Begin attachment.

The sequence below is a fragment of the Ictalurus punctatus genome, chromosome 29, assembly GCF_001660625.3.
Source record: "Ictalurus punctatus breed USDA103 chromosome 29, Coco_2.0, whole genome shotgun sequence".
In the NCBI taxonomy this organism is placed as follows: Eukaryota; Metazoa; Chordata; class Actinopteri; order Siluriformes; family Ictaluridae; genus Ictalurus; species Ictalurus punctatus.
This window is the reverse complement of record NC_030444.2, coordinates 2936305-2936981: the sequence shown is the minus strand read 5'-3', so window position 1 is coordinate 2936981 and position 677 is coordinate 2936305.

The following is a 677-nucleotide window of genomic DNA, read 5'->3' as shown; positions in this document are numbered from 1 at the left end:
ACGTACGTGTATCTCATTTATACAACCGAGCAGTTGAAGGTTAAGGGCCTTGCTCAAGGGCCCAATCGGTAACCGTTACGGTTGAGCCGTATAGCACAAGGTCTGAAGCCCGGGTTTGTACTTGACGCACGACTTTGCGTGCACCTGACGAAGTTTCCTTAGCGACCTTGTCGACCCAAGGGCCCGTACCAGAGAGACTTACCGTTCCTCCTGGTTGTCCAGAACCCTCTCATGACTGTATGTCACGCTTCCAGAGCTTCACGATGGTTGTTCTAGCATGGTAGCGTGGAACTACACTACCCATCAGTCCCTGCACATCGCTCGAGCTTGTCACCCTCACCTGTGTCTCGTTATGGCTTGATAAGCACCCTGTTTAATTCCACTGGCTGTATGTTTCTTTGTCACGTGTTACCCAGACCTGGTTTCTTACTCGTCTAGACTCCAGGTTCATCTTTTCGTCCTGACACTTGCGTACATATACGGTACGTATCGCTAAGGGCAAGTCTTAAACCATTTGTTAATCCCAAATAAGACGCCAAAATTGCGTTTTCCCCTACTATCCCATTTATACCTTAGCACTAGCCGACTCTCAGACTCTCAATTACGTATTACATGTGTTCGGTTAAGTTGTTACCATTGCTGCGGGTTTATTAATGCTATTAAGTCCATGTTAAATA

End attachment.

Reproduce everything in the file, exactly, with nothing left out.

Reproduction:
The sequence below is a fragment of the Ictalurus punctatus genome, chromosome 29, assembly GCF_001660625.3.
Source record: "Ictalurus punctatus breed USDA103 chromosome 29, Coco_2.0, whole genome shotgun sequence".
In the NCBI taxonomy this organism is placed as follows: Eukaryota; Metazoa; Chordata; class Actinopteri; order Siluriformes; family Ictaluridae; genus Ictalurus; species Ictalurus punctatus.
This window is the reverse complement of record NC_030444.2, coordinates 2936305-2936981: the sequence shown is the minus strand read 5'-3', so window position 1 is coordinate 2936981 and position 677 is coordinate 2936305.

The following is a 677-nucleotide window of genomic DNA, read 5'->3' as shown; positions in this document are numbered from 1 at the left end:
ACGTACGTGTATCTCATTTATACAACCGAGCAGTTGAAGGTTAAGGGCCTTGCTCAAGGGCCCAATCGGTAACCGTTACGGTTGAGCCGTATAGCACAAGGTCTGAAGCCCGGGTTTGTACTTGACGCACGACTTTGCGTGCACCTGACGAAGTTTCCTTAGCGACCTTGTCGACCCAAGGGCCCGTACCAGAGAGACTTACCGTTCCTCCTGGTTGTCCAGAACCCTCTCATGACTGTATGTCACGCTTCCAGAGCTTCACGATGGTTGTTCTAGCATGGTAGCGTGGAACTACACTACCCATCAGTCCCTGCACATCGCTCGAGCTTGTCACCCTCACCTGTGTCTCGTTATGGCTTGATAAGCACCCTGTTTAATTCCACTGGCTGTATGTTTCTTTGTCACGTGTTACCCAGACCTGGTTTCTTACTCGTCTAGACTCCAGGTTCATCTTTTCGTCCTGACACTTGCGTACATATACGGTACGTATCGCTAAGGGCAAGTCTTAAACCATTTGTTAATCCCAAATAAGACGCCAAAATTGCGTTTTCCCCTACTATCCCATTTATACCTTAGCACTAGCCGACTCTCAGACTCTCAATTACGTATTACATGTGTTCGGTTAAGTTGTTACCATTGCTGCGGGTTTATTAATGCTATTAAGTCCATGTTAAATA